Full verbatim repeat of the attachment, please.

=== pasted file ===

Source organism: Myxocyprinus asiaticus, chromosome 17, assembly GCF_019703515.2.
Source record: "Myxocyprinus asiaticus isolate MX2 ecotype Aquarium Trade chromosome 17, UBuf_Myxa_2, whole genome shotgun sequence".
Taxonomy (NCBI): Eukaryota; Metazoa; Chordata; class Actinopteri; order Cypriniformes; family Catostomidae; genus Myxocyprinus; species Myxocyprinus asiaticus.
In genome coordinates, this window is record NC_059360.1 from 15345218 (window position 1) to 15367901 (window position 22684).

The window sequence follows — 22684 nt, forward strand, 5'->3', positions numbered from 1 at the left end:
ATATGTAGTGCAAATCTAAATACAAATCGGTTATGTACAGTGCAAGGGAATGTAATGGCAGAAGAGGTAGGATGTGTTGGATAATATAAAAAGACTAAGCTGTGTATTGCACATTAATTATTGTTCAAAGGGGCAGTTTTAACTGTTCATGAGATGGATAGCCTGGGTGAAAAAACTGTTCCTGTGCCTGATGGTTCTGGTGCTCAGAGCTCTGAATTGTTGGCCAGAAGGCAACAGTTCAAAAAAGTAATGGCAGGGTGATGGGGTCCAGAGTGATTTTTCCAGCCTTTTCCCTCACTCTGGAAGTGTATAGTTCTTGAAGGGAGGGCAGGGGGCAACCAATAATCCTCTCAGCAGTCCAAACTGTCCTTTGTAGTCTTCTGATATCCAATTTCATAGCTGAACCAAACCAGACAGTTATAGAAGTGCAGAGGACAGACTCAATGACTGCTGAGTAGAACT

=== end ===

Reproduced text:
Source organism: Myxocyprinus asiaticus, chromosome 17, assembly GCF_019703515.2.
Source record: "Myxocyprinus asiaticus isolate MX2 ecotype Aquarium Trade chromosome 17, UBuf_Myxa_2, whole genome shotgun sequence".
Taxonomy (NCBI): Eukaryota; Metazoa; Chordata; class Actinopteri; order Cypriniformes; family Catostomidae; genus Myxocyprinus; species Myxocyprinus asiaticus.
In genome coordinates, this window is record NC_059360.1 from 15345218 (window position 1) to 15367901 (window position 22684).

The window sequence follows — 22684 nt, forward strand, 5'->3', positions numbered from 1 at the left end:
ATATGTAGTGCAAATCTAAATACAAATCGGTTATGTACAGTGCAAGGGAATGTAATGGCAGAAGAGGTAGGATGTGTTGGATAATATAAAAAGACTAAGCTGTGTATTGCACATTAATTATTGTTCAAAGGGGCAGTTTTAACTGTTCATGAGATGGATAGCCTGGGTGAAAAAACTGTTCCTGTGCCTGATGGTTCTGGTGCTCAGAGCTCTGAATTGTTGGCCAGAAGGCAACAGTTCAAAAAAGTAATGGCAGGGTGATGGGGTCCAGAGTGATTTTTCCAGCCTTTTCCCTCACTCTGGAAGTGTATAGTTCTTGAAGGGAGGGCAGGGGGCAACCAATAATCCTCTCAGCAGTCCAAACTGTCCTTTGTAGTCTTCTGATATCCAATTTCATAGCTGAACCAAACCAGACAGTTATAGAAGTGCAGAGGACAGACTCAATGACTGCTGAGTAGAACT